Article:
The founder of the Icelanding collective, Bedroom Community, finally releases his solo debut on his own label. Although this is a first full length album for Valgeir Sigurðsson, he is no stranger to the studio. His musical career spans over a decade, and includes a lot of production work for Björk (Selmasongs, Vespertne, Medúlla and Drawing Restraint 9). He has also worked with múm on Finally We Are No One and CocoRosie on The Adventures Of Ghosthorse And Stillborn. On Bedroom Community releases, Valgeir contributed towards Ben Frost's Theory of Machines and Nico Muhly's Speaks Volumes. Nico in turn reciprocated, and played piano for six (out of ten) tracks on Ekvílíbrium. Which finally brings us to the album. Ekvílíbrium captures some of the most essential elements of today's electronica [if such genre dares to exist]. From tightly produced, programmed, cut up, and re-arranged sounds to organic drums, guitars, full blown strings and brass section, Valgeir toys with sounds and melodies that speak out in their own unique music tongue. The vocals from Will Oldham (aka Bonnie "Prince" Billy) and Faun Fables' Dawn McCarthy, are neatly folded and cradled by the top-notch mastered instrumentation. Some pieces contain that toytronic sound with music-box-like-quality, that is so reminiscent by the aforementioned múm. What I'm trying to say is this: if "Icelandic" was a sub-genre of electronic music all on its own, then Sigurðsson should be mentioned in the headline for its definition. For now, I can only attempt to throw around labels like leftfield, downtempo, and modern classical, to capture this unique sound. Whip out your best headphones [and not necessarily the most expensive] - Ekvílíbrium is a sure treat for audiophiles. Recommended for the above mentioned names, plus Sylvain Chauveau, Deaf Center, Helios, Marsen Jules and Jóhann Jóhannsson. Favorite track: Winter Sleep. |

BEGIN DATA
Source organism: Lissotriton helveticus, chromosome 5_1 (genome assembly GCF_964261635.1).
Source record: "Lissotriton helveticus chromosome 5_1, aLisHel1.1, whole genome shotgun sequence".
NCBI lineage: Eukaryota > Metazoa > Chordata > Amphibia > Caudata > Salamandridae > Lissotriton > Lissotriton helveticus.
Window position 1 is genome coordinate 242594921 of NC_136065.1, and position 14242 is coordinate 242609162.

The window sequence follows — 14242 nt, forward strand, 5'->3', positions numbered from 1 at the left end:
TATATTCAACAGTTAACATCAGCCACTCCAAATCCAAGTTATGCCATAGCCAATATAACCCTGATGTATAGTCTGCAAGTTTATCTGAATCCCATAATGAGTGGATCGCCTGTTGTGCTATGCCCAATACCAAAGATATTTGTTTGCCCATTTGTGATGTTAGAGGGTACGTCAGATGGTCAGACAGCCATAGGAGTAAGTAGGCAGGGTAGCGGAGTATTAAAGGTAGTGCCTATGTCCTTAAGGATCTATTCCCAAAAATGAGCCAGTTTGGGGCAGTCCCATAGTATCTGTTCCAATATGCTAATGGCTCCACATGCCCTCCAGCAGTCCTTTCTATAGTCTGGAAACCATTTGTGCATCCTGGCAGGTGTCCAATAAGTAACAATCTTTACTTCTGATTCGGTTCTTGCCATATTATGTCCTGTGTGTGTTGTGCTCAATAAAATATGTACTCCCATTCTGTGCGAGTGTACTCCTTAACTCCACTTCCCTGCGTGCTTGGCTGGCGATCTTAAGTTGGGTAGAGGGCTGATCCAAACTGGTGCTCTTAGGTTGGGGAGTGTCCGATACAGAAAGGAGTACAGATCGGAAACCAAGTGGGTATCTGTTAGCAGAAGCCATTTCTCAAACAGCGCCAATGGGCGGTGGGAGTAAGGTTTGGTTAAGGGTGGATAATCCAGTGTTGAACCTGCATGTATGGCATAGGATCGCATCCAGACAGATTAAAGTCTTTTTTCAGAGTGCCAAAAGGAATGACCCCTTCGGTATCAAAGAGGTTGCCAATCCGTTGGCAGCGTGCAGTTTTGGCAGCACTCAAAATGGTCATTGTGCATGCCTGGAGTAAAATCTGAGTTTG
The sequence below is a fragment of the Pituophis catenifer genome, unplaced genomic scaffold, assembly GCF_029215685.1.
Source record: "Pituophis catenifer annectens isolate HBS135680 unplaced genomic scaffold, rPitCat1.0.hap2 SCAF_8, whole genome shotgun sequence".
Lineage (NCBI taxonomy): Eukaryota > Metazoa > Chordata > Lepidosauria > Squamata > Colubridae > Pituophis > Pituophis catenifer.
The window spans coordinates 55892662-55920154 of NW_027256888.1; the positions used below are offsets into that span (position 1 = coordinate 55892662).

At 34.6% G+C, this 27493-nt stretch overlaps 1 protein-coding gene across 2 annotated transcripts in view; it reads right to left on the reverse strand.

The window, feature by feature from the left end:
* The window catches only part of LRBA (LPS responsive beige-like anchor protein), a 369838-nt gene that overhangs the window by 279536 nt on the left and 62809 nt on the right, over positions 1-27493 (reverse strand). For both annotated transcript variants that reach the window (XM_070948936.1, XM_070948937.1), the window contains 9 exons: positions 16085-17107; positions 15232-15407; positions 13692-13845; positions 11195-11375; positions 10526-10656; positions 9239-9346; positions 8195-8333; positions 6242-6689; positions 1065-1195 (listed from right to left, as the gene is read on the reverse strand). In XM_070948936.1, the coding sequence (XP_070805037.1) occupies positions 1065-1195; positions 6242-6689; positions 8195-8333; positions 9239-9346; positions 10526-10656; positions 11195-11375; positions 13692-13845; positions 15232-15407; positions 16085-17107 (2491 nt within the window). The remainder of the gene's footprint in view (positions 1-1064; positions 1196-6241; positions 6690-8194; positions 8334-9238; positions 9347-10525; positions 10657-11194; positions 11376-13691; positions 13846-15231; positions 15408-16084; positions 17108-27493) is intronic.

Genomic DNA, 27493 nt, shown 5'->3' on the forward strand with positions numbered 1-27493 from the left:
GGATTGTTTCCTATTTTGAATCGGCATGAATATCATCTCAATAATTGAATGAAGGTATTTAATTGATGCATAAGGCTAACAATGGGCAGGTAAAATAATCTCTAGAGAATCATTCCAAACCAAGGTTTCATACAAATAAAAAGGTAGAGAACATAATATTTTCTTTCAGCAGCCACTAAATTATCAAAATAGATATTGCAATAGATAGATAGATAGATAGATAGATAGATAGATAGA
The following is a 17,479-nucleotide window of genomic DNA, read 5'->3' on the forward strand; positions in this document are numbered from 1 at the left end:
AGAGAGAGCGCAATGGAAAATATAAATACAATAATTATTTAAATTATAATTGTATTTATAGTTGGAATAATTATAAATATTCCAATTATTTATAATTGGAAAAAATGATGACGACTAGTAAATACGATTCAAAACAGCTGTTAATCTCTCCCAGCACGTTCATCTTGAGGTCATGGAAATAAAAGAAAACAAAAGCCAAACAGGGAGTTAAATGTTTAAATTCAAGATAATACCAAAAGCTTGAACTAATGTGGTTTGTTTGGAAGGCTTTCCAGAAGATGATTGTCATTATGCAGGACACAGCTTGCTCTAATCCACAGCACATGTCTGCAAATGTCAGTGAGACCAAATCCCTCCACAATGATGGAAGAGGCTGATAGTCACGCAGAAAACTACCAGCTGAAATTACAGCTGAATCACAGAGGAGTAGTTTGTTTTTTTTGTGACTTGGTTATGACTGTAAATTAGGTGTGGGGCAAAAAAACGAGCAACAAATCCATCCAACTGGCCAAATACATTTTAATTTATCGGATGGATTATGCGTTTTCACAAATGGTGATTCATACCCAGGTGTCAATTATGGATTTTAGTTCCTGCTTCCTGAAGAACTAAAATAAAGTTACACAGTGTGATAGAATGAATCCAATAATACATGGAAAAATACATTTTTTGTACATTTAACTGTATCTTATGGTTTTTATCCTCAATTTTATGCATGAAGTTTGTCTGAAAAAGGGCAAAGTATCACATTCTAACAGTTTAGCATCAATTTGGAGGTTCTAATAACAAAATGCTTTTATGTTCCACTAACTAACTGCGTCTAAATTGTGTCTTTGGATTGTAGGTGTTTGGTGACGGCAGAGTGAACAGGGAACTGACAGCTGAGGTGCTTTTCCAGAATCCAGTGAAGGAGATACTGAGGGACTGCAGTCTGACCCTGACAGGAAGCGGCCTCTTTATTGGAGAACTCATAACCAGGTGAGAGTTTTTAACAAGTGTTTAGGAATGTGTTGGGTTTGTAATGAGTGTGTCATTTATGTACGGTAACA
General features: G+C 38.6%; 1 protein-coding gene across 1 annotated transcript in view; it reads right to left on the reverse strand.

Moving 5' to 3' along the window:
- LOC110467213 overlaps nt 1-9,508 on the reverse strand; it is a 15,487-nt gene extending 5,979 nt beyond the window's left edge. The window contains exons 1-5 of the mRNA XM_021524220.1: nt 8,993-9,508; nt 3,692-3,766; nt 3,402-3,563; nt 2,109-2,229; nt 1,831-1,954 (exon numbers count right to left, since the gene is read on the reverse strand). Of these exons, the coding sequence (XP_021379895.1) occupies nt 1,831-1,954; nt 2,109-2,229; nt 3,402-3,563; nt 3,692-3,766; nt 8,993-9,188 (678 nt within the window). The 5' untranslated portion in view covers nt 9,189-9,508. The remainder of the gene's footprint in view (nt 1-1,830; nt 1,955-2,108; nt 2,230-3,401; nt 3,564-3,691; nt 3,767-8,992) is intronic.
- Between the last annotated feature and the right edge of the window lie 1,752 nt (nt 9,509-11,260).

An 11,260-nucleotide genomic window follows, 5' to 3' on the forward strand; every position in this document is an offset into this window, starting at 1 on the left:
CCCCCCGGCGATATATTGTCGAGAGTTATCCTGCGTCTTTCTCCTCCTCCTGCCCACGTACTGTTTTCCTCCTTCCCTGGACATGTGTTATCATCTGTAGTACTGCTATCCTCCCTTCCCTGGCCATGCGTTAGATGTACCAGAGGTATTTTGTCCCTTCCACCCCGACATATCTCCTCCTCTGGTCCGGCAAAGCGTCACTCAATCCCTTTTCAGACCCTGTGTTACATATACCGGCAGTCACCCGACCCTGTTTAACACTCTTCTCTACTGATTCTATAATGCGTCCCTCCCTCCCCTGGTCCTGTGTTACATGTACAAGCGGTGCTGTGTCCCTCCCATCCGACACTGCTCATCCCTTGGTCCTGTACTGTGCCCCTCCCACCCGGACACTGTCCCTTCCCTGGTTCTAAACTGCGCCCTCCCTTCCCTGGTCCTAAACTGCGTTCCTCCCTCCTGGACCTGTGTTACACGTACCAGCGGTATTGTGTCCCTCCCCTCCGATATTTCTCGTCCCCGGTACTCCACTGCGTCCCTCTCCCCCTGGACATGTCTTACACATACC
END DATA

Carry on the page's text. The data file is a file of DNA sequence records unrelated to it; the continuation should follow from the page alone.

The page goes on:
Monday, May 19, 2008

Stars Of The Lid - And Their Refinement Of The Decline (Kranky)

It seems that I've been lately in a "chill out" mode, talking up Somnia, Hidden Shoal, and Darla labels, so it only makes sense that I turn my attention to Kranky once again. Two disks full of ambient bliss come from this Chicago label, giving us yet another quality release from Austin based guitarists Adam Wiltzie and Brian McBride, also known as the Stars Of The Lid. The latest SOTL release, And Their Refinement Of The Decline, is much more than a collection of drone-based ambient textures. It is indisputably modern classical in nature, where acoustic sounds stand out in front of the curtain of beatless soundscapes. The waves of pads and strings gently swell in dynamics towards the perfectly groomed and endless playa del sonido. These cycles of calmness retreat and repeat, as does everything else in the universe. Some critics may snicker at the genre, reminding them of massage parlors and yoga studios. But that may be because their mind is over polluted with thoughts - the daily noise that always promises a better tomorrow. But only if they pause and really listen, they would locate the present moment and the peace that lies within, with Stars Of The Lid providing the ideal accompaniment. In the world of contemporary ambient composition few excel in continuous evolution of sound. Stars Of The Lid is at the frontier, along with Hammock, The World on Higher Downs, Fennesz, Bitcrush and William Basinski. Their latest album reasserts once again, that Wiltzie and McBride are indeed the stars of our own personal cinema, located somewhere between the eye and the eyelid. | |

Sunday, May 18, 2008

Hammock - Maybe They Will Sing For Us Tomorrow (Darla)